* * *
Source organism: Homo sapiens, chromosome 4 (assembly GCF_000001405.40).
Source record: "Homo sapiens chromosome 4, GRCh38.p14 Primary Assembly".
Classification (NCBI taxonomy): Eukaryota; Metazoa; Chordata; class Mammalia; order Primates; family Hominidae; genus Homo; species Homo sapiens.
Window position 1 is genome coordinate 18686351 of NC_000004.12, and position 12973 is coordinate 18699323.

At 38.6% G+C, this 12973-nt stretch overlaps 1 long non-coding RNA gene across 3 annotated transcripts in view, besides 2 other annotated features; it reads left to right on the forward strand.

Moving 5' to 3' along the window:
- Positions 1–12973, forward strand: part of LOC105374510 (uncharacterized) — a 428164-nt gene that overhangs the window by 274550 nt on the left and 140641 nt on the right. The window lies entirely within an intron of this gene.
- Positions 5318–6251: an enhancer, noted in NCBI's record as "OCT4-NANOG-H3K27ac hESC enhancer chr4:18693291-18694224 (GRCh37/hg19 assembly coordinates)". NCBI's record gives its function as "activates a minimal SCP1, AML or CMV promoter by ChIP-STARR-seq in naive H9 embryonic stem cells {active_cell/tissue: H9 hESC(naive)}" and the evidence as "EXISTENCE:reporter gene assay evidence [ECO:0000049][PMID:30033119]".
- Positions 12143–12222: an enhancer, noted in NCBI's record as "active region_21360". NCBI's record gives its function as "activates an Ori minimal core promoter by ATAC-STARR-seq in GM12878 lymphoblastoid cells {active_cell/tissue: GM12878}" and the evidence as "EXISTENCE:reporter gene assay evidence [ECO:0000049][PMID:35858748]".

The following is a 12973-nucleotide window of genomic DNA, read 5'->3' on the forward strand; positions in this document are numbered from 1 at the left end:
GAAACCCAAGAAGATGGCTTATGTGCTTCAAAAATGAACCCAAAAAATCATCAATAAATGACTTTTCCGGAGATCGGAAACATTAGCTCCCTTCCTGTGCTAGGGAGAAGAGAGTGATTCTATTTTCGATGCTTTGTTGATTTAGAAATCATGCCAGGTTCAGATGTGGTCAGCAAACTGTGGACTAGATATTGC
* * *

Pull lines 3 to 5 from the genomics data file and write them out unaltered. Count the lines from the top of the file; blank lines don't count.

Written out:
Classification (NCBI taxonomy): Eukaryota; Metazoa; Chordata; class Mammalia; order Primates; family Hominidae; genus Homo; species Homo sapiens.
Window position 1 is genome coordinate 18686351 of NC_000004.12, and position 12973 is coordinate 18699323.

At 38.6% G+C, this 12973-nt stretch overlaps 1 long non-coding RNA gene across 3 annotated transcripts in view, besides 2 other annotated features; it reads left to right on the forward strand.